Materials discovery plays an important role in many domains of science and engineering (Nusran et al., 2018; Qin et al., 2017). The slow pace of development and deployment of new/improved materials is a major bottleneck in the innovation cycles of emerging technologies (Kalidindi, 2015). Collection of large scale datasets through experiments and first-principle computations such as high throughput density functional theory (DFT) calculations (Curtarolo et al., 2013; Jain et al., 2013; Kirklin et al., 2015) and the emergence of integrated data collections and registries (Blaiszik et al., 2016; Dima et al., 2016) have spurred the interest of materials scientists in applying machine learning (ML) models to understand materials and predict their properties (Xue et al., 2016; Botu and Ramprasad, 2015; Ward et al., 2016; Faber et al., 2016; Ramprasad et al., 2017; Liu et al., 2015; Seko et al., 2017; Pyzer-Knapp et al., 2015; Montavon et al., 2013), leading to the novel paradigm of materials informatics (Agrawal and Choudhary, 2016; Rajan, 2015; Ward and Wolverton, 2016; Ramprasad et al., 2017). Such interests have been supported by government initiatives such as the Materials Genome Initiative (MGI) (mgi, 2016).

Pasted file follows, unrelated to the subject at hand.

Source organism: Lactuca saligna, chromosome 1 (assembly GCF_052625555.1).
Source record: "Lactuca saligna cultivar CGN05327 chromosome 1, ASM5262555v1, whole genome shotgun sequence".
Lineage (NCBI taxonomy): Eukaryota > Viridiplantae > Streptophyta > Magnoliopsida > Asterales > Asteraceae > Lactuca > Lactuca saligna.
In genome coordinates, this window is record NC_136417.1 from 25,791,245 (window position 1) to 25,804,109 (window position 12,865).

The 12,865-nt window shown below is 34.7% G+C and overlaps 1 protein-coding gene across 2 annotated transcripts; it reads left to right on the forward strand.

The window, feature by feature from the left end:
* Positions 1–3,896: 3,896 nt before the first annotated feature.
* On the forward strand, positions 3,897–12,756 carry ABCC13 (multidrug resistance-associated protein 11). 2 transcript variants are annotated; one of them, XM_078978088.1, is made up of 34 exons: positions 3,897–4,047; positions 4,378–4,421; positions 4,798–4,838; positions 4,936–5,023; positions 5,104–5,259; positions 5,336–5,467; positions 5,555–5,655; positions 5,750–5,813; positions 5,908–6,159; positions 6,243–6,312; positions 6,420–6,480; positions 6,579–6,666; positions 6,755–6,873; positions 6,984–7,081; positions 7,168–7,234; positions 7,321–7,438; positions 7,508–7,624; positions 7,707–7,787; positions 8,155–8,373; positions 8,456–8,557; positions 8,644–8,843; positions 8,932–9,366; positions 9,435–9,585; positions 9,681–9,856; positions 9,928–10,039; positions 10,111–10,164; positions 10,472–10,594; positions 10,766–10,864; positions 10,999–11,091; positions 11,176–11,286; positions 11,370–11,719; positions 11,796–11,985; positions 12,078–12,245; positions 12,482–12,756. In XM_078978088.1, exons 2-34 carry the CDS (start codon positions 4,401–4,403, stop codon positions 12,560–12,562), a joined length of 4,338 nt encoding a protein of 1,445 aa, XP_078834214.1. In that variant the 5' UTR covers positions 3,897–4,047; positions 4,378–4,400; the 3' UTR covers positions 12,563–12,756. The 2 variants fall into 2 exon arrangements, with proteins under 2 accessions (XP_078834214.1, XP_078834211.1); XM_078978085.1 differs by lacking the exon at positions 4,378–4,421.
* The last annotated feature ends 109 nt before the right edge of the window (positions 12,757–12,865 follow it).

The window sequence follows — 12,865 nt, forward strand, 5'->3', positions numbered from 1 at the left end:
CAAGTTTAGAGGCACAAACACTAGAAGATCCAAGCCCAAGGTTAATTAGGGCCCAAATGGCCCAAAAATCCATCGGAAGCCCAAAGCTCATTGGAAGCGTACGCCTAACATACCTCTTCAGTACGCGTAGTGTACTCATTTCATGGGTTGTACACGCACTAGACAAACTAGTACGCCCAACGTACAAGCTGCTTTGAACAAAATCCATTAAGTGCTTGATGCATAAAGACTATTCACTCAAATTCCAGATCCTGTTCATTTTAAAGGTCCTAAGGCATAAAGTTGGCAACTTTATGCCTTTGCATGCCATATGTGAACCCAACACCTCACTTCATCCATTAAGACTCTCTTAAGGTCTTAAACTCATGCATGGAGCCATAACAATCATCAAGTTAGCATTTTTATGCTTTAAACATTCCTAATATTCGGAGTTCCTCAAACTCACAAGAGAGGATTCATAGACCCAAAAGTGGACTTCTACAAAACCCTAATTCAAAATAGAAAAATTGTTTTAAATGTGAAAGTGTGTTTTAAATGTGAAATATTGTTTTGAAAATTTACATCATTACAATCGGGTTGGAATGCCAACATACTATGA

Predictive modeling tasks in materials science are generally regression problems where we need to predict materials properties from an input vector composed of numerical features derived from their composition and/or crystal structures by incorporating domain knowledge (Xue et al., 2016; Botu and Ramprasad, 2015; Ward et al., 2016; Faber et al., 2016; Ramprasad et al., 2017; Seko et al., 2017; Jha et al., 2018b). Since the model input contains vector of independent features, the neural network models used for such tasks are composed of fully connected layers. Vanishing gradient and performance degradation issues that arise when using deeper architectures have caused the neural network architectures used for such prediction modeling to be limited in their depth (Montavon et al., 2013; Pyzer-Knapp et al., 2015; Paul et al., 2018; Jha et al., 2018b; Zhou et al., 2018). For instance, Montavon et al. (Montavon et al., 2013) trained a four-layer network on a database of around 7000 organic compounds to predict multiple electronic ground-state and excited-state properties. In the Harvard Energy Clean Project, Pyzer-Knapp et al. (Pyzer-Knapp et al., 2015) used a three-layer network for predicting power conversion efficiency of organic photo-voltaic materials. Zhou et al. (Zhou et al., 2018) used a fully connected network with single hidden layer to predict formation energy from high-dimensional vectors learned using Atom2Vec. ElemNet (Jha et al., 2018b)